Wassily Kandinsky (1866-1944) is our artist of the moment.
We recently came across the above piece from 1923 and love how clean and clinical it is, but with enough flourishes to keep you looking for more.
Kandinsky was a Russian artist and theorist. He studied at Moscow University in economics and law. After developing his career, he moved to Munich, before eventually settling in France in 1939. He became a citizen there until his death.
As with many creative geniuses, there was something special about him. We’ll reveal what shortly. But first, here’s another of his works.
For most of us looking at his art, we see the colours, shapes, and get a general sense for themes. What is it, the planets? Atoms? Abstract disorder?
Well, he was certainly big on abstract. He wanted his work to be a philosphical expression of his being. Music played an enormous part in his creative process.
Kandinsky had a perceptual condition called synesthesia. It’s where one sense works simultaneously with another—sometimes more than one.
For the artist, when he saw colour he heard sounds. If he heard sounds, he’d see colours. A bright yellow brought about trumpeting trumpets—there is a certain freeform jazzy feel to the above pieces, eh?
His various concepts are an interpretation of those distorted sights and sounds.
For example, his 1911 work Impression III (Konzert) is notable for its use of yellow—it was his visual representation of a concert he’d attended by his friend. The composer Arnold Schoenberg.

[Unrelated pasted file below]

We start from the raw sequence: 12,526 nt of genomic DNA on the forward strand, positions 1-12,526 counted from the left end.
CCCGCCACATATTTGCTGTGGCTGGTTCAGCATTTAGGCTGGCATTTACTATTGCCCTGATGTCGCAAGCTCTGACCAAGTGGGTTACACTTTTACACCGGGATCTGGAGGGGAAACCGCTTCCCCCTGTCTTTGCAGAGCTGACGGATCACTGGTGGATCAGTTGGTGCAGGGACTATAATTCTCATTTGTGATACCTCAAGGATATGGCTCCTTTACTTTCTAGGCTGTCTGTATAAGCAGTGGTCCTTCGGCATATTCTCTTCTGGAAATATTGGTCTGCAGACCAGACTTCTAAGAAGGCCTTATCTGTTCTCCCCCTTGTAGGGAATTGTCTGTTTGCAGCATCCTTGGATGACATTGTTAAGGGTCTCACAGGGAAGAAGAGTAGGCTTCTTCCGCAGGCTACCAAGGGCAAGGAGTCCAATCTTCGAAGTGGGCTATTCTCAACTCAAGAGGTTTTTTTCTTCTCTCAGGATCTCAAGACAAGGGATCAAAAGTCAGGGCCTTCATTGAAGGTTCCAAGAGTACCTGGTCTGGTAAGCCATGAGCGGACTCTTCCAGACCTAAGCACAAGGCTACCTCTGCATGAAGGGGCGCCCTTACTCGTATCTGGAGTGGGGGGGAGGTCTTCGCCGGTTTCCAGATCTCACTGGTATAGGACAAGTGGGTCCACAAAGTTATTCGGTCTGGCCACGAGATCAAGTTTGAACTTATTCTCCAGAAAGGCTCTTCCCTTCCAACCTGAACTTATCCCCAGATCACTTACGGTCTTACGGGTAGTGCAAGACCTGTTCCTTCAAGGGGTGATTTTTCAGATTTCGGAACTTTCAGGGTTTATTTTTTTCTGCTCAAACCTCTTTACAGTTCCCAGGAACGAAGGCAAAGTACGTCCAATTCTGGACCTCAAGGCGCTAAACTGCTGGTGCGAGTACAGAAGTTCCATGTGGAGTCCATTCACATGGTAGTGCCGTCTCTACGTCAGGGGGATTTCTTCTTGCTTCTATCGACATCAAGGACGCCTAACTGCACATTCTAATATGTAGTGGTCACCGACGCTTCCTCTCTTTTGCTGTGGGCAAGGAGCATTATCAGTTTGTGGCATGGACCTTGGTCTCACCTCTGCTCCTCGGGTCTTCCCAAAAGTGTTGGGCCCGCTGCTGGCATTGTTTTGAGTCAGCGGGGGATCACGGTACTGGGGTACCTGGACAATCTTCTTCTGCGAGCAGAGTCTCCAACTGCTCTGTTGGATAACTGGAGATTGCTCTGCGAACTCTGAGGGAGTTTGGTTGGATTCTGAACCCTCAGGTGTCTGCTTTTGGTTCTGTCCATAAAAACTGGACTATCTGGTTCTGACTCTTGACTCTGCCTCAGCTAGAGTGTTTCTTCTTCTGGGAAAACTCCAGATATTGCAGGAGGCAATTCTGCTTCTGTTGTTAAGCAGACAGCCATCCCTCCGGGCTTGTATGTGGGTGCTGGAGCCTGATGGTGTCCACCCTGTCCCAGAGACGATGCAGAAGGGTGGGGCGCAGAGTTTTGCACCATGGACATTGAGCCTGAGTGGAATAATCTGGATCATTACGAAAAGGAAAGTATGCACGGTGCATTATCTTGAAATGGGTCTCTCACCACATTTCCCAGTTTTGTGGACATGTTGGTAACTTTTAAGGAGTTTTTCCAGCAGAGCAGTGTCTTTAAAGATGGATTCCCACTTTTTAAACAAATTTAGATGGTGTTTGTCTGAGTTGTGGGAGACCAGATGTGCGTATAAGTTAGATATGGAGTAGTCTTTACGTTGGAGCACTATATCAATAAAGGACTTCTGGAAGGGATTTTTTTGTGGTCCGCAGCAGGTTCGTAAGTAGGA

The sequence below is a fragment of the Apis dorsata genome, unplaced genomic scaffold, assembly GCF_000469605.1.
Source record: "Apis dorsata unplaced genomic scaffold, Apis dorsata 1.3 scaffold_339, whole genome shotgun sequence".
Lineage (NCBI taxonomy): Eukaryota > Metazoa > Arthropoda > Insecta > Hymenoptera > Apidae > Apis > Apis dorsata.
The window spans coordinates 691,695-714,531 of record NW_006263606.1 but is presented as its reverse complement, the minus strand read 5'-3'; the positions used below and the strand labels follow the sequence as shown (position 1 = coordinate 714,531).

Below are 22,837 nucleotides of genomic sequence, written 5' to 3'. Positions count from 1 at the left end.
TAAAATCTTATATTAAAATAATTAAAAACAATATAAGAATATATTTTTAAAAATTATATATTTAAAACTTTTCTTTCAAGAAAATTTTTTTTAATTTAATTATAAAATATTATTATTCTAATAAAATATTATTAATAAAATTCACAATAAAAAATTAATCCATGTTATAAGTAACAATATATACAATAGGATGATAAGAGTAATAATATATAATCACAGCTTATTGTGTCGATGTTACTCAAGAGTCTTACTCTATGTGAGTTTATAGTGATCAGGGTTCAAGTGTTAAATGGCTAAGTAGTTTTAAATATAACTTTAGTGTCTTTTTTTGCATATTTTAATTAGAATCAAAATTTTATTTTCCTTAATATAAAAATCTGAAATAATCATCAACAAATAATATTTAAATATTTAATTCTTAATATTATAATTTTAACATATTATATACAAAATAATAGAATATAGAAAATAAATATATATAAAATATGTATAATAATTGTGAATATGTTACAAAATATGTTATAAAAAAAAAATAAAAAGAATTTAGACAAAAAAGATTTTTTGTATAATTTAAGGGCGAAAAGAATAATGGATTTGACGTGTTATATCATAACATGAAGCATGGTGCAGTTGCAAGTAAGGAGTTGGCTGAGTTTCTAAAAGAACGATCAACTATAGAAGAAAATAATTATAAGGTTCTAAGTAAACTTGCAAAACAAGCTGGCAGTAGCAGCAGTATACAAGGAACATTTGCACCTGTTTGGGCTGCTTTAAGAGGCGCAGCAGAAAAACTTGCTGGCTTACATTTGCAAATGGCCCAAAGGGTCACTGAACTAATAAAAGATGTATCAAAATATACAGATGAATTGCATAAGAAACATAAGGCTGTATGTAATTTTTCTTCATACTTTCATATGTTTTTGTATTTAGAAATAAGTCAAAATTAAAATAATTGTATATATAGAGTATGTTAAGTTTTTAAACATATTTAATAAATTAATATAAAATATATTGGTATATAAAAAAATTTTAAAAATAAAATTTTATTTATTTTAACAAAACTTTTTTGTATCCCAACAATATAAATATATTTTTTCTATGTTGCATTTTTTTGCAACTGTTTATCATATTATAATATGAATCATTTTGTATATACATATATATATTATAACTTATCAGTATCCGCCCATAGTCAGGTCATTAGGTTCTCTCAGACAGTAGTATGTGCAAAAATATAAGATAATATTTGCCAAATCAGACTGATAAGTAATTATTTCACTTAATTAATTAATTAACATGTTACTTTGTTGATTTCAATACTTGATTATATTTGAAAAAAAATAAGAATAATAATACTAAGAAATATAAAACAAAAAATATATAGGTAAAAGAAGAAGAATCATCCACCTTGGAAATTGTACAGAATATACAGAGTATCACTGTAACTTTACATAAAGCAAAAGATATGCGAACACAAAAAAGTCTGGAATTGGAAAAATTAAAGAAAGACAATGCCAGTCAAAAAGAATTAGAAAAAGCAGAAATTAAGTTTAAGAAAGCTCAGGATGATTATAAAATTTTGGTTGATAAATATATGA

And here’s the man going for it with an impromtu piece. Fabulous, huh?
The fantastic news for us modern folks is he was prolific, painting 159 oil paintings and 300 water colour pieces between 1926 and 1933 alone.
And so researching his work and art theory, we’ll be delving deeper into his world to find out more of his perspectives on art, life, and the power of straight lines.
His first theory was published in 1910: Concerning the Spiritual in Art.
In it he dwells on how colours affect the painter’s palette through the effect on the eye and its psychological impact.
Kandinsky felt artistic experiences are about feeling. Different colours affect our mood.
He studied further into psychology forms and later published Point and Line to Plane in 1926—he was interested in the forces on straight lines and curvature.
Now, we work in marketing and there’s a great deal of focus on this in, for example, web design.
Kandinsky’s notions on colour and psychology pay a heavy part in every single advert we see around us.
A yellow could disturb or attract, given the right setting. Red is angry! Blue is a relaxant, which is why it’s often used across financial services sites.
The difference here is 99.9% of marketing is obnoxious corporate nonsense. Kandinsky was a creative genius—let us enjoy his work forever more!